Figure 7
 
Human retina: confocal micrographs of ganglion cell types identified using particle-mediated gene transfection. The insets in A, E, and J show the stratification of the cells. Blue indicates DAPI labelling; the ganglion cell layer is located at the lower edge of the inset. (A) Collapsed stack of images of a smooth monostratified (SM) ganglion cell. (B–D) Single confocal planes showing the dendrites of the SM cell (green) co-stratifying with calbindin-labeled bipolar axon terminals (magenta). (E) Collapsed stack of images of a small bistratified ganglion cell. (F–H) Single confocal planes showing the dendrites of the SBS cell (green) with the calbindin-labeled bipolar axon terminals (magenta). (I) Collapsed stack of a large sparse ganglion cell. (J) Collapsed stack of a large bistratified (LBS) ganglion cell. A midget cell can also be seen in the lower left corner of the image (arrow). Eccentricity in millimeter is indicated in the upper left-hand corner for each cell. Scale bar = 10 μm in B (applies to B–D), 20 μm in F (applies to F–H), 50 μm in J (applies to A, E, I, J).
Figure 7
 
Human retina: confocal micrographs of ganglion cell types identified using particle-mediated gene transfection. The insets in A, E, and J show the stratification of the cells. Blue indicates DAPI labelling; the ganglion cell layer is located at the lower edge of the inset. (A) Collapsed stack of images of a smooth monostratified (SM) ganglion cell. (B–D) Single confocal planes showing the dendrites of the SM cell (green) co-stratifying with calbindin-labeled bipolar axon terminals (magenta). (E) Collapsed stack of images of a small bistratified ganglion cell. (F–H) Single confocal planes showing the dendrites of the SBS cell (green) with the calbindin-labeled bipolar axon terminals (magenta). (I) Collapsed stack of a large sparse ganglion cell. (J) Collapsed stack of a large bistratified (LBS) ganglion cell. A midget cell can also be seen in the lower left corner of the image (arrow). Eccentricity in millimeter is indicated in the upper left-hand corner for each cell. Scale bar = 10 μm in B (applies to B–D), 20 μm in F (applies to F–H), 50 μm in J (applies to A, E, I, J).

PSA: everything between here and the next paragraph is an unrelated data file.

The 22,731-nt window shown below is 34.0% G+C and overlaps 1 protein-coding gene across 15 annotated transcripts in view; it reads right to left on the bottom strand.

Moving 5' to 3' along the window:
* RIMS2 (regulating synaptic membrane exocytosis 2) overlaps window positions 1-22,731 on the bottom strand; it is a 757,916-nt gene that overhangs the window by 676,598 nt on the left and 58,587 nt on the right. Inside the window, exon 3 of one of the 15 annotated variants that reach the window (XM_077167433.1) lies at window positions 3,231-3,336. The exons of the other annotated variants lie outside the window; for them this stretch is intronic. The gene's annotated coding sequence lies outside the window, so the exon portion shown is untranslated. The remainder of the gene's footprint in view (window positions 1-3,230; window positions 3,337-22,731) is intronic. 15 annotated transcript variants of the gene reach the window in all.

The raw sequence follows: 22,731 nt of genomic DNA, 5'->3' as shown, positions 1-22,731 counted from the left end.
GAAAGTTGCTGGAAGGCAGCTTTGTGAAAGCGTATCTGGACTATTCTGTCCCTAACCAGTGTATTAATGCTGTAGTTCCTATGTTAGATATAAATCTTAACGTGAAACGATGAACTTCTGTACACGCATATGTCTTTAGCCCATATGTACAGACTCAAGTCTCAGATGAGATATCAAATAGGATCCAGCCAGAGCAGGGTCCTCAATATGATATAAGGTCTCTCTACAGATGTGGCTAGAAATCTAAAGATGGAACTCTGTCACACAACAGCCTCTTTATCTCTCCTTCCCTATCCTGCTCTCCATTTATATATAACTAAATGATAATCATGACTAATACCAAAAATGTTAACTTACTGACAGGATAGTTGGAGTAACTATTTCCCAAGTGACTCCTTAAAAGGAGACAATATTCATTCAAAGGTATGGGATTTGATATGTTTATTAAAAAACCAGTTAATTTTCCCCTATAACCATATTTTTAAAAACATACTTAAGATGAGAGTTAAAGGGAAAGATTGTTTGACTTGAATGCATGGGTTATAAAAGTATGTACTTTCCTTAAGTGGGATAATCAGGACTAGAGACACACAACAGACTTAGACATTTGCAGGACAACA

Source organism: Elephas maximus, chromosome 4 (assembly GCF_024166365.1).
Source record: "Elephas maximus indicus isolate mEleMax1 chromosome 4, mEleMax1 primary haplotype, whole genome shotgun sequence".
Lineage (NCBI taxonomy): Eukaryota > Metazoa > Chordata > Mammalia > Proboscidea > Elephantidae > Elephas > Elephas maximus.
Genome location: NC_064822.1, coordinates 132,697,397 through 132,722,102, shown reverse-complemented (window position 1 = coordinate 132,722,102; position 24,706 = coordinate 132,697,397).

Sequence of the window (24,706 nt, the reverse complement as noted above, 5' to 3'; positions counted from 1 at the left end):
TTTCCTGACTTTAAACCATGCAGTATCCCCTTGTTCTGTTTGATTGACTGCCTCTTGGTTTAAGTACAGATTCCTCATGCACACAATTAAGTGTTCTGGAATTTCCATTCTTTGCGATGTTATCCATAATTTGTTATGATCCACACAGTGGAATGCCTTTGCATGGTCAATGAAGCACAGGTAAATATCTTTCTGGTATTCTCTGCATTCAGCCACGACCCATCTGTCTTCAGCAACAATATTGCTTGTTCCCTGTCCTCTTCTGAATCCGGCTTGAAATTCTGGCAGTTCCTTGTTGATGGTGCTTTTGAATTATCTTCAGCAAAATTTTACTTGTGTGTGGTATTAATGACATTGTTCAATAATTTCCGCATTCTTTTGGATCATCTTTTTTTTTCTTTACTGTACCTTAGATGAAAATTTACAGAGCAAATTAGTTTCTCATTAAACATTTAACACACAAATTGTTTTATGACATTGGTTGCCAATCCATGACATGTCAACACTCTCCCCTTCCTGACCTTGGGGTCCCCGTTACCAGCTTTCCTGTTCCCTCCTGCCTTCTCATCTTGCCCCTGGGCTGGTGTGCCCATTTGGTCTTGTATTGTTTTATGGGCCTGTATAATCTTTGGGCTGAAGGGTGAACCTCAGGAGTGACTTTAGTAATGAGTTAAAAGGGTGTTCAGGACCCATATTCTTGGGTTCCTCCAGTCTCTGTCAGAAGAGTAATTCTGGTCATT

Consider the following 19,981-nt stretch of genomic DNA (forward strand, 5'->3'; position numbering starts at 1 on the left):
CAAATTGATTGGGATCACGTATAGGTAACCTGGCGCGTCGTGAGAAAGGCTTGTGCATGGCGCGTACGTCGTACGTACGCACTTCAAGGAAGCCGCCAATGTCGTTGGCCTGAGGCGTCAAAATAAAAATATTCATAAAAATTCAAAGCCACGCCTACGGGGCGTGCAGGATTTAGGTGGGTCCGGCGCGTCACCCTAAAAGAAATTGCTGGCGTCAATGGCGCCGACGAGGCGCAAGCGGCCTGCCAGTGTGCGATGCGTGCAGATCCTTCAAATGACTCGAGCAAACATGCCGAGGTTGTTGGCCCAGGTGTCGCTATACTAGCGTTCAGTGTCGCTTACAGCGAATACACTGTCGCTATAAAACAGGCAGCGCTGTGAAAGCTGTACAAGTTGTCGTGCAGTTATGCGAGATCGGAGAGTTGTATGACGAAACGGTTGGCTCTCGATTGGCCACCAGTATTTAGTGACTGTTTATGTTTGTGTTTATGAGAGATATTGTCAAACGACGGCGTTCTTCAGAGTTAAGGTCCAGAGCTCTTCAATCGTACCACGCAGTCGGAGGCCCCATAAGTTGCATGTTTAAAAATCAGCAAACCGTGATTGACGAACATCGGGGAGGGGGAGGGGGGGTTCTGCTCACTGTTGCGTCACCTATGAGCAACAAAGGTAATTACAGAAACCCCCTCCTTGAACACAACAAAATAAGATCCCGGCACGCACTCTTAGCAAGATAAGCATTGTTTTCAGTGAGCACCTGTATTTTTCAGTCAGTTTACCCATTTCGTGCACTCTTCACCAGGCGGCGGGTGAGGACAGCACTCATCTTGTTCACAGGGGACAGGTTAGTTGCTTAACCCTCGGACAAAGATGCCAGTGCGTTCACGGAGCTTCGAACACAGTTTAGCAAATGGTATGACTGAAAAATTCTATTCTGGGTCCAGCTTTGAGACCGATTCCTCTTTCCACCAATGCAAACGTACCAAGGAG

Figure 8